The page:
Paula Henriquez

Leaving work at the Ministry of Foreign Commerce.
Leaving work at the Ministry of Foreign Commerce.

HAVANA TIMES — Getting to work can be stressful, put you in a bad mood and sometimes even make you fly off the handle. You have to have a really high level of patience, even when there’s nowhere else to get patience from. In Cuba, we complicate our lives even further and we hurt one another a lot.

I know this may sound like a familiar subject, but just because it is doesn’t mean I’m not going to write about it or speak up against it. What’s going on with shift managers in offices and workplaces? Aren’t they Cuban too? Yes, yes, of course they are. They’re just not “ordinary” Cubans (how I love this term) and it seems that this blinds them and makes them otherworldly.

Demands are rising everywhere. And I don’t have anything against a manager that demands jobs to be well done, people getting to work on time as well as completing their working day, etc. However, and just like I’ve always heard, in order to demand something, you yourself have to be an example and follow the rules. And in the majority of workplaces, I won’t say all of them to save myself from sounding like an extremist, this doesn’t happen. The manager goes one step too far, telling people off, drawing attention to him/herself, and if they are ever presented with the opportunity to say that their staff don’t fulfil their roles, they will.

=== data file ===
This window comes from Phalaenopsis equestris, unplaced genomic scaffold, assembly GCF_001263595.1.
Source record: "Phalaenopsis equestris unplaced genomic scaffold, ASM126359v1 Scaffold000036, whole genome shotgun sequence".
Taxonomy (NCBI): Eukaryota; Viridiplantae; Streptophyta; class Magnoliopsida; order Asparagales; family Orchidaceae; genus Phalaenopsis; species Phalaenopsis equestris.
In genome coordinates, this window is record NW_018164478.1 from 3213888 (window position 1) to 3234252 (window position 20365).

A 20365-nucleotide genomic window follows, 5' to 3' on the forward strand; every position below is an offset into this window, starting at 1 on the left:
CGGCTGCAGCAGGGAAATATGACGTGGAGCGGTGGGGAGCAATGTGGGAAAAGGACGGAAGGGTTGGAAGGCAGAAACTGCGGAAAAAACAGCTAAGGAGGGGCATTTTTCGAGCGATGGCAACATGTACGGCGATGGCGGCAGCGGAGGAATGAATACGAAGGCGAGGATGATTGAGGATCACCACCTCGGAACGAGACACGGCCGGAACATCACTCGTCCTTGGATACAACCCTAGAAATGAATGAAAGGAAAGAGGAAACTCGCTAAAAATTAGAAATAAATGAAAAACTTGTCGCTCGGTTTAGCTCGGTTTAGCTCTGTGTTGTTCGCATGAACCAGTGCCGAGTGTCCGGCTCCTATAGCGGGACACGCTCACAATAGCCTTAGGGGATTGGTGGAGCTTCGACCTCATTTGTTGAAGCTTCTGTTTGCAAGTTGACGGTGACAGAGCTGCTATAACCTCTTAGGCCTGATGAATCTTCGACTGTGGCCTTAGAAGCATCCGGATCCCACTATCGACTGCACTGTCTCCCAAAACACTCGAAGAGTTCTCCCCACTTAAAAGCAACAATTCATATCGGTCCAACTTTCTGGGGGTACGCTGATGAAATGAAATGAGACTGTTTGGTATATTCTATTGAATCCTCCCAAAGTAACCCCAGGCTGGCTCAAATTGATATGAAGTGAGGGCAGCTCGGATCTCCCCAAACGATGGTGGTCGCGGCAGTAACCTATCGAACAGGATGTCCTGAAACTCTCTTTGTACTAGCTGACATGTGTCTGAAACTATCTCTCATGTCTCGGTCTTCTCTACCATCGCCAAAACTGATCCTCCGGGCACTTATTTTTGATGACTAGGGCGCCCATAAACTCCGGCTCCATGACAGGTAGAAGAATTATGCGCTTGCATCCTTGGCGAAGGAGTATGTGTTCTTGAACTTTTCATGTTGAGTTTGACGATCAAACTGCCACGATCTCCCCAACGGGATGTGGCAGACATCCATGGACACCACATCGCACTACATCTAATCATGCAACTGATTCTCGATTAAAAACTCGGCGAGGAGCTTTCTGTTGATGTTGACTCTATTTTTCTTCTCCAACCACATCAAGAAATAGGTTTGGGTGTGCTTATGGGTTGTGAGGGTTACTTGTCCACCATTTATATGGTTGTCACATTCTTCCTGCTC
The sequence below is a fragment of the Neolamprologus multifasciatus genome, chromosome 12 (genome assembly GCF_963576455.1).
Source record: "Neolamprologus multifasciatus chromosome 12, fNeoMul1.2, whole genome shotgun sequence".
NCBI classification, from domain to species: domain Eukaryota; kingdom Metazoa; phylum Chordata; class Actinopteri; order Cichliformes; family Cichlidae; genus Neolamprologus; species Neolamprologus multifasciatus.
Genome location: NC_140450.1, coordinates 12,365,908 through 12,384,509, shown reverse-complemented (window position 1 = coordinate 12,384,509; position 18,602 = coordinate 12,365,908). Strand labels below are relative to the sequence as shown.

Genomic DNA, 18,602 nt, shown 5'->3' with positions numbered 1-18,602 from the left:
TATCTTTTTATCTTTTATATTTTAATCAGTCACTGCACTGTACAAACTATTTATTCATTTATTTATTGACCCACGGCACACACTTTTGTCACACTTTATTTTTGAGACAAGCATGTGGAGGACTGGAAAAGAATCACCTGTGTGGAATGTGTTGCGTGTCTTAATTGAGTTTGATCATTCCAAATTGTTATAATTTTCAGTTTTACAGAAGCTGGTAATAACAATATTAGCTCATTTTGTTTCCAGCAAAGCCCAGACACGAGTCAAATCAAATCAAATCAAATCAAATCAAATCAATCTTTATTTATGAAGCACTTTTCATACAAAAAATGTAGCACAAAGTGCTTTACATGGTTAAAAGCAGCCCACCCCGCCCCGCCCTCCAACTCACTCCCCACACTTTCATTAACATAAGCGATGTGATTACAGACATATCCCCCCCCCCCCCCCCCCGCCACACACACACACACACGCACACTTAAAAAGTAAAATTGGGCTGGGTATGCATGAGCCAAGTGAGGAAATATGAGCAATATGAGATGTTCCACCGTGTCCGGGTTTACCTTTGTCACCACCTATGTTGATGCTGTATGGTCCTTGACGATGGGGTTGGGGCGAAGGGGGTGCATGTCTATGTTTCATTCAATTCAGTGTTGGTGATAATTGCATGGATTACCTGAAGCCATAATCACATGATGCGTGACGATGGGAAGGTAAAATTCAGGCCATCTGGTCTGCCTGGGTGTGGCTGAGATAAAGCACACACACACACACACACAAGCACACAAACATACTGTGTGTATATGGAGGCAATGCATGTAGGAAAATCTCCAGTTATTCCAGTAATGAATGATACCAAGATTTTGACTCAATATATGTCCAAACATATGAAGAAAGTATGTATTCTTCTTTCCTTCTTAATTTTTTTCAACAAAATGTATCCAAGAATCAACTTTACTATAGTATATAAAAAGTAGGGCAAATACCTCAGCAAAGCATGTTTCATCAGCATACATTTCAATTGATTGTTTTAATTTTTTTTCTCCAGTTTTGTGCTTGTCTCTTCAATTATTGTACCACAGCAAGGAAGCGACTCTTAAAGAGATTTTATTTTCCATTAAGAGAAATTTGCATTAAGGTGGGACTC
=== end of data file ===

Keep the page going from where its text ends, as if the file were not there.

And I find myself asking, doesn’t the manager fulfill his/her own? On more than one occasion it’s been proven that a lot of managers here don’t even know what the work entails at the office they’re leading or directing. All it takes for an office to fall apart and for chaos to ensue is for the person who carries all of the office’s responsibilities on their back to leave their post. What’s the manager there for then…?

Well apparently, they’re there to show their faces at the right moments, just not to take the lead, resolve problems and progress forward. Maybe that’s why Cuba is the way it is. Maybe that’s why we talk about a loss of values. Maybe that’s why such a small number of people actually care whether a job is successful or not, whether we progress or not. Maybe that’s why who can be saved in the Cuban jungle is saved and who can’t, dies, but not before taking others down with him first.

This is the “save yourself if you can” times we live today. Consequently, we see workplaces fall apart, projects ceasing to work, people who have lost all hope and the will to help as well as events that are no longer held.

I ask myself how some businesses, schools, centers on the whole can continue “to work”… Time and time again we make an effort and get annoyed, just to realize that nothing ever changes. A lot of people say that there is no solution, that we’re lost, stranded in the middle of the sea. Are they right?


Paula Henriquez

Paula Henriquez: Since childhood I have been told I should be careful what I say in public. "Think before you speak, especially in front of others," my mother would say, and it was more of a plea than a scolding. Even today I hear her and I obey her, just that I do not speak, I write. Letters and words are my escape, my exit and daily catharsis, which printed on paper, revive me. And this picture is my refuge.

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